The Internet, the State Library, and the Implementation of Statewide Information Policy: The Case of the NYS GIS Clearinghouse

The Internet, the State Library, and the Implementation of Statewide Information Policy: The Case of the NYS GIS Clearinghouse

Sharon S. Dawes (University at Albany, State University of New York, USA) and Sharon Oskam (New York State Library, USA)
DOI: 10.4018/978-1-878289-96-4.ch012
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Abstract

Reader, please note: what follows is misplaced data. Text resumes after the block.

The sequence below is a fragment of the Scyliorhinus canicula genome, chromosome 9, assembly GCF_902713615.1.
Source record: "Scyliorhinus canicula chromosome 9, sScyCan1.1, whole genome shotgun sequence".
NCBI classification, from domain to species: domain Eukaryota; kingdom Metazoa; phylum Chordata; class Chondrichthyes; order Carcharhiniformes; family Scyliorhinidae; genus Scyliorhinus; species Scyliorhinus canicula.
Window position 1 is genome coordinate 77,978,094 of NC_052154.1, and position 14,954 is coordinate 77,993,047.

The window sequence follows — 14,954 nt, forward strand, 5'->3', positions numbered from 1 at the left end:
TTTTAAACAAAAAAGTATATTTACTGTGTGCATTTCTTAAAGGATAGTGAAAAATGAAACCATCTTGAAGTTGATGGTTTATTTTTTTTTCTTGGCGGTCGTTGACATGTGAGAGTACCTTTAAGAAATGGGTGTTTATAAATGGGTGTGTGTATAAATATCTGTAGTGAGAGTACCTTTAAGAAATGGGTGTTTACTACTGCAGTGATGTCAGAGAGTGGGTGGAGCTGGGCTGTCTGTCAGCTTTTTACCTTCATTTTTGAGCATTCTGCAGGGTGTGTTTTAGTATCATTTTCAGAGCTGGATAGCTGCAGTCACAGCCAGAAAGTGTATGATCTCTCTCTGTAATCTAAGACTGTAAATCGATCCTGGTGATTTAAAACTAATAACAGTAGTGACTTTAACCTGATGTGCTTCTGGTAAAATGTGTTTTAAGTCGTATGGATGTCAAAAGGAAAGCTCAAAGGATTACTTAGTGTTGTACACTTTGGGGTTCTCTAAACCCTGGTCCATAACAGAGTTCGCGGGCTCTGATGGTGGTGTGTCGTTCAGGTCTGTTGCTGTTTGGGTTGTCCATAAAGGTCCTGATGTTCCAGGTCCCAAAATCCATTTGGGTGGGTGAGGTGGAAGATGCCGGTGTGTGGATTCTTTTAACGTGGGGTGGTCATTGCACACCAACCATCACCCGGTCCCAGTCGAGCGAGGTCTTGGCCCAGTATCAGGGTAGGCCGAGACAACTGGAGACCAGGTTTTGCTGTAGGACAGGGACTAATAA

Geographic Information Systems (GIS) are used by government, researchers and businesses in a wide range of domains including economic development, environmental management, education, health, human services, infrastructure management, and disaster response. Most experts agree that the most expensive part of a GIS program is the creation of spatial data. Some estimate that as much as 80% of the cost of any application is attributable to the expenses of acquiring and geocoding information (Thapa & Bosler, 1992). Often the information needs of different GIS applications overlap and data created by one organization can be used by others. Data sharing can therefore help reduce costs of GIS application development and yield considerable benefits and efficiencies. To achieve this purpose, the State of New York has implemented a GIS Coordination Program which features an Internet-based GIS Clearinghouse operated by the New York State Library (Dawes & Eglene, 1998). In this program, the Library acts as a critical implementer and value-added facilitator of an important new state information policy that has influence over spatial data development, exchange, and use at all levels of government and in the private and not-for-profit sectors. The Clearinghouse provides the conceptual framework and operational platform for a fully functioning data cooperative which is the heart of the New York State GIS Data Sharing Policy. The library-based clearinghouse has become the essential portal to many newly identified information resources. It organizes the data descriptions, provides a publicly available and easy-to-use means of access, promotes sharing, points the way to education and other services, and generally makes possible the vision of a living data resource.

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